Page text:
aside from the mental and physical health benefits, getting kids in nature can also have positive impacts on our environment and our communities. a study by the University of British Columbia, suggests that providing positive childhood experiences in nature, can help to develop care and awareness of the environment as adults.

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children who play outside are more likely to protect nature as adults

#playoutdoors campaign

the Junior Forest Wardens NL is dedicated to bringing families with school-aged children together to enjoy and learn about the natural environment. together thegreenrock.ca and JFW launched a successful campaign that delivered 10 community outreach events, reached out to 17 community organizations which engaged over 50 families in the St. John’s metro area and led to the start of two new JFW Clubs:  the Wild Wanderers and the Rollin’ Capelin.

up next
after all the success of the #playoutdoors thegreenrock.ca is working with JFW and other community partners to look into ways to expand the project this year. stay tuned!

update! #playoutdoors won a 2017 Pinnacle Award by the International Association of Business Communicators Newfoundland and Labrador! read all about it here

 

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thegreenrock.ca is a not-for–profit company that informs and inspires people in Newfoundland and Labrador on ways to address the challenges facing our planet, our communities, and our lives.  like us and share!

Facebook: Facebook.com/thegreenrockca
twitter: @thegreenrockca

In Other Words – why it is important to plant trees

Basil English,

Basil English, Silviculture supervisor of Newfoundland’s Forestry and Agrifoods Agency

People often say that planting trees is a good deed for the environment, but when you try to add it up, you realize the value of a living tree is incalculable to our planet and the species on it.  So to get to the root of the matter, we interviewed the Tree Guy aka Basil English, Silviculture supervisor of Newfoundland’s Forestry and Agrifoods Agency.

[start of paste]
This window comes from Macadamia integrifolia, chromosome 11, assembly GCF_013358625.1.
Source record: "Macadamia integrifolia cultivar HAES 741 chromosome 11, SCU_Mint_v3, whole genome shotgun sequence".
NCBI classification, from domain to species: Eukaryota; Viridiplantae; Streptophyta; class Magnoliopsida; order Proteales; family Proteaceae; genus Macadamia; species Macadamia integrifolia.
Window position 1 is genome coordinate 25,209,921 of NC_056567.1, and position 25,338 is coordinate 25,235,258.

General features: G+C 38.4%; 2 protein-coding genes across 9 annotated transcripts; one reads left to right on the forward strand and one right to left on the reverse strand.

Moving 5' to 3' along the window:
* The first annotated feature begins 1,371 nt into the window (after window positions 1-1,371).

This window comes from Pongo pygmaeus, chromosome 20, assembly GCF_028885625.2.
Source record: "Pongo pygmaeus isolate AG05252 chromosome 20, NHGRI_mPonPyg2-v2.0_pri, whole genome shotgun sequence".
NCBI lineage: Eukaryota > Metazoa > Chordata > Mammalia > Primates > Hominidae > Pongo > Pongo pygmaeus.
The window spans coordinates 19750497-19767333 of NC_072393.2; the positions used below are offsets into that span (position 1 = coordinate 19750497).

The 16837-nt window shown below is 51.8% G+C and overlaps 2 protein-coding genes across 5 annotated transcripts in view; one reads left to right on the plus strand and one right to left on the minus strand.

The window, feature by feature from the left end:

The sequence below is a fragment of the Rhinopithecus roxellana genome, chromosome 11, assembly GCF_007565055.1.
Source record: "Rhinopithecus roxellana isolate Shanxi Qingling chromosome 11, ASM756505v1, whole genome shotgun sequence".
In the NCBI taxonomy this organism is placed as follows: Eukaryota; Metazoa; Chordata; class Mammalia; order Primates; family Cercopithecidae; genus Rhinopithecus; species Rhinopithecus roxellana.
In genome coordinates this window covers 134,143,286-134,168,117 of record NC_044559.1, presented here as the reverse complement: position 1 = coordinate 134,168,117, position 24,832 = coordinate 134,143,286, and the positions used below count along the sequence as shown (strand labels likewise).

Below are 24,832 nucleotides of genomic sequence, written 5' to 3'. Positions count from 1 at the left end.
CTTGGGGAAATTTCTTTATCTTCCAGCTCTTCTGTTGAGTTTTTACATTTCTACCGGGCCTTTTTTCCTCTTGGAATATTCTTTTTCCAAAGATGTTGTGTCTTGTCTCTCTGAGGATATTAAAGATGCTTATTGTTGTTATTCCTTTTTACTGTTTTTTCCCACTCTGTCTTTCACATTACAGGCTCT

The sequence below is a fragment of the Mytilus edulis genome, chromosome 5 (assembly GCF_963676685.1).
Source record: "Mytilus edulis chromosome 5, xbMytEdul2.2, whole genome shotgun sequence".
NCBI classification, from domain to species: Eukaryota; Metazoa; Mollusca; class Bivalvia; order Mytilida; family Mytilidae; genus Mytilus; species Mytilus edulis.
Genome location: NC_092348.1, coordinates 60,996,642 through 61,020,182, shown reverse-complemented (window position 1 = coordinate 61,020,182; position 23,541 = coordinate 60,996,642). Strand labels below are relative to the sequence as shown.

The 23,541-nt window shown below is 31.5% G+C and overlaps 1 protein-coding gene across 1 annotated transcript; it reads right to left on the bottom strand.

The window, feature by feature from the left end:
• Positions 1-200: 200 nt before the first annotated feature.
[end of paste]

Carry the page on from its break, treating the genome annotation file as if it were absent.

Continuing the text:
Is planting trees good for the environment?

Yes with out a doubt! 

Does it help address climate change?

So there are a few ways in which planting trees help address climate change: some of the direct-effective benefits of plantings trees are that they absorb carbon and release oxygen.  We breathe what they create.

Trees also help mitigate climate change by keeping urban temperatures cooler areas in the summer by providing shade to buildings and homes during summer. This reduces the need for the use of air conditioners (though not so much here in Newfoundland!). In winter trees block wind and reduce wind speeds keeping houses and buildings warmer, which also helps reduce energy usage

Does planting trees here in Newfoundland make a difference in other parts of the world?

Climate cycles have no borders, but it’s difficult to see direct impacts. BUT any measure taken in any single country will have benefits everywhere. By planting trees, we increase the carbon we sequester and we reduce energy consumption.

Does planting a tree in your own backyard make a difference?

Large-scale tree planting projects have larger impacts on the environment, but individuals planting trees can have a bunch of benefits by helping people act in a way that is very real, physical and connects people with their environment. Too often people feel helpless when it comes to global environmental challenges. This is a way people can look at the tree growing as something tangible. 

In urban settings, trees provide habitat for birds and larger animals, and improve aesthetics (and property values). They also make people feel good – there are many studies showing that people’s mental health can be improved by nature, which helps them feel more content and with a better sense of wellbeing.

Depending on where you live, trees can also help reduce noise pollution from cars, buses, and industry.  

What are some of the environmental benefits of planting trees?

On the larger scale, trees and forests are part of the earth’s ecosystem. Trees help improve water quality by filtering water pollutants. In addition, they slow down the movement of water which reduces the risk of flooding. Trees also can sequester pollutants from the air, water and soil.  

When is the best time to plant trees in Newfoundland and Labrador?